I am sure some of you have seen this already. eCampus News put out their list of the five most significant developments/stories in higher-education technology during the past year. The #1 development/story (even ahead of all of the Google-library-bookscanning news) is that “Digital textbooks open a new chapter in the history of higher education.” All of the press coming out of the CES show this year about e-readers should also be heightening the concern among book retailers who are still only thinking about physical sales of physical books via a physical location.
2010-2011 should be transitional years for this technology as the first “SmartBooks” are being announced at CES – a new product category that will likely replace e-reader devices as they currently exist. There are several interesting innovations here – and most are geared toward textbooks and student usage. The latest rumor is that Apple is projecting to sell 10 million units in the next year – reasonable given sales of 13.5M iphones in the first year. Although this time I think Apple will have some competition. With that many devices, people will want content. E-textbook sales that have been lackluster to this point could be about to hit the knee of the curve—hard. In 2007 we predicted about 5 years to see e-textbooks have a real impact on the higher ed market. The next two years will be the beginning of that impact to be felt. Many other players are moving into online e-book sales recognizing that most books in the future will likely be sold via online channels rather than store channels, and setting up an online store is quick, easy, and relatively inexpensive.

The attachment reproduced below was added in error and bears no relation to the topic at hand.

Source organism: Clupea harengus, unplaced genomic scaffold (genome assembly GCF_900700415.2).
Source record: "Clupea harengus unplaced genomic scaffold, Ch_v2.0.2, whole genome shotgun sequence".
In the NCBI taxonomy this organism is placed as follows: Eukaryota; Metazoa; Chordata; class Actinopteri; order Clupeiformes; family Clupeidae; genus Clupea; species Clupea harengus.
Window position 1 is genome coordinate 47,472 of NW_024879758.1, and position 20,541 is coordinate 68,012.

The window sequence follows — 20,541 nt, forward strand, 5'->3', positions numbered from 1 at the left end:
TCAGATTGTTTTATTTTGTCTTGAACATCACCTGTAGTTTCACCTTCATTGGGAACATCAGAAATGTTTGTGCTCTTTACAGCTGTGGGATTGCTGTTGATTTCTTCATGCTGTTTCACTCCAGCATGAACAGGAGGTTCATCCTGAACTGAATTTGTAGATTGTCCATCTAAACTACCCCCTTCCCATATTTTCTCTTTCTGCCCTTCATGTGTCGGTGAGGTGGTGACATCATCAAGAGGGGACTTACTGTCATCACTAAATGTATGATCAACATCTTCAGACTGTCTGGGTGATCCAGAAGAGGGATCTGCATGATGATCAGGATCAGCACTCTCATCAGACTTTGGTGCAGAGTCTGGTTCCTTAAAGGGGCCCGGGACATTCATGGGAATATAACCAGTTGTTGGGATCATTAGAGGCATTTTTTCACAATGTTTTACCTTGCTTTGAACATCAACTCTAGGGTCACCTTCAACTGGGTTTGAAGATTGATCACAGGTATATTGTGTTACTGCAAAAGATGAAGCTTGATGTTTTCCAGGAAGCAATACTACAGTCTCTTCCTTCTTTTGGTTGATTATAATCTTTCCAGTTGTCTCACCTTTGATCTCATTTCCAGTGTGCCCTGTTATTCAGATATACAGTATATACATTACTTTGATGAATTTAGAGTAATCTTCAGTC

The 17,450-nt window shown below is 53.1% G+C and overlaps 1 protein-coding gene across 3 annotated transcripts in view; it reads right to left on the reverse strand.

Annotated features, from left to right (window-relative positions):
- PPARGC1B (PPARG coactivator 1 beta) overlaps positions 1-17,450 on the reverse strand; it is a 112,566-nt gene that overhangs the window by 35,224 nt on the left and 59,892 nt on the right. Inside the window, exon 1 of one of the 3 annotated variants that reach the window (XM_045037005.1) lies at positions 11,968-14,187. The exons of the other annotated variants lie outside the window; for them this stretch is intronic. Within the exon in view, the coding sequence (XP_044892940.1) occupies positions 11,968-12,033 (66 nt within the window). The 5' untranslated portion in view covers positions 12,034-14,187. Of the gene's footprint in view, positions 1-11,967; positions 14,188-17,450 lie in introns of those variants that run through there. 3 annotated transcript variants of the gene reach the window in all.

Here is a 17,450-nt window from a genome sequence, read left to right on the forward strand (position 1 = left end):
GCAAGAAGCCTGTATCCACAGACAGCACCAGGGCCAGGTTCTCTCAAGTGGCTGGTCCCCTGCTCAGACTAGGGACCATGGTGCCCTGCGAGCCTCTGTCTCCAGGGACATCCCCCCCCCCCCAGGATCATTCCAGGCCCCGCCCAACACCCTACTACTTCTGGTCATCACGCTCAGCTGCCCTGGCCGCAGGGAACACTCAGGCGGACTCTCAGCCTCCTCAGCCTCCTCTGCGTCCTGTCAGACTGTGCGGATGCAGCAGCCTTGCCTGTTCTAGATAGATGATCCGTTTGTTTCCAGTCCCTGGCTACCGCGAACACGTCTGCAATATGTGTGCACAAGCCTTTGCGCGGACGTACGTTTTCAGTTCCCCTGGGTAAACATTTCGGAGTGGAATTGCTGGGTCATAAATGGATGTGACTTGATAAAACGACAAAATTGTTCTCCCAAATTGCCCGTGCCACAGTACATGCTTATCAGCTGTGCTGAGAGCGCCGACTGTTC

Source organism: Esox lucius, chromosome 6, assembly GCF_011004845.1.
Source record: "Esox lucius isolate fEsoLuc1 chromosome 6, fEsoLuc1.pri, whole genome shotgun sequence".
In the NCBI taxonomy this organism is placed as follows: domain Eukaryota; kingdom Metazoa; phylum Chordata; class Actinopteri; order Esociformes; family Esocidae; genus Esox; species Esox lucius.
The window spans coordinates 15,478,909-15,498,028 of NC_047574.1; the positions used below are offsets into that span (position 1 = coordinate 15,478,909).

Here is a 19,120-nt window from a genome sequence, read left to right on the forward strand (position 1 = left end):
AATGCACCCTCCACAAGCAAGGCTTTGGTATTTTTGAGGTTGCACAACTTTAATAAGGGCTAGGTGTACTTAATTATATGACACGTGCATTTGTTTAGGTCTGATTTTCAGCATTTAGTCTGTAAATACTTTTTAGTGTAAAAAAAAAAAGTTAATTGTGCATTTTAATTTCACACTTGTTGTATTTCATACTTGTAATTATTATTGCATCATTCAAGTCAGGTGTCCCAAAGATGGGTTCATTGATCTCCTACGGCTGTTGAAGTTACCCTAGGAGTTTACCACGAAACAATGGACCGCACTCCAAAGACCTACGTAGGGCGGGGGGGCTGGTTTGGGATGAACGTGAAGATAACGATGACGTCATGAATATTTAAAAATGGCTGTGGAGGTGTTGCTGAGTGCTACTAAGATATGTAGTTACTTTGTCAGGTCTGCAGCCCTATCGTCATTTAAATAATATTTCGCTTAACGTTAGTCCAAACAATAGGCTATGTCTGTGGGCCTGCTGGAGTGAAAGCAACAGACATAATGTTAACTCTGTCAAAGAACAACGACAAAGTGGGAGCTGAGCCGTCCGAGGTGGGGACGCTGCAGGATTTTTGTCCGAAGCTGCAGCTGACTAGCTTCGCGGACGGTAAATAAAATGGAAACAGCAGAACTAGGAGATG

So, some good news for campus booksellers amongst all of this – we are making progress in NMS. We are on schedule to have a number of positive announcements by the time we reach CAMEX. However, the importance of industry education and change management related to the future of these technologies cannot be underestimated. 2010-2014 will be the pivotal years where the fate of physical booksellers will likely either follow that of record/music stores, or create a positive example that other organizations and industries will want to follow. The time to act in an emerging technology market is before other players can take the market away from you. College stores must not let the current low volume of e-textbook sales lull our own actions into complacency. The clock is ticking too quickly for that.